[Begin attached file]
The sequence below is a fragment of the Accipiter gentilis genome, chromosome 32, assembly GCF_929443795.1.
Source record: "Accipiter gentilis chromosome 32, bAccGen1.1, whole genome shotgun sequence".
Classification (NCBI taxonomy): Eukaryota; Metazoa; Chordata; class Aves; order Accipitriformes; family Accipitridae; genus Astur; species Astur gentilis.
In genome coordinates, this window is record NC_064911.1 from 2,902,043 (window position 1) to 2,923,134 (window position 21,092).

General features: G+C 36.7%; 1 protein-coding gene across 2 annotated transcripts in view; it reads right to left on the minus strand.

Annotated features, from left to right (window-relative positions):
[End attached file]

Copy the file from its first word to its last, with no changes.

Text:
The sequence below is a fragment of the Accipiter gentilis genome, chromosome 32, assembly GCF_929443795.1.
Source record: "Accipiter gentilis chromosome 32, bAccGen1.1, whole genome shotgun sequence".
Classification (NCBI taxonomy): Eukaryota; Metazoa; Chordata; class Aves; order Accipitriformes; family Accipitridae; genus Astur; species Astur gentilis.
In genome coordinates, this window is record NC_064911.1 from 2,902,043 (window position 1) to 2,923,134 (window position 21,092).

General features: G+C 36.7%; 1 protein-coding gene across 2 annotated transcripts in view; it reads right to left on the minus strand.

Annotated features, from left to right (window-relative positions):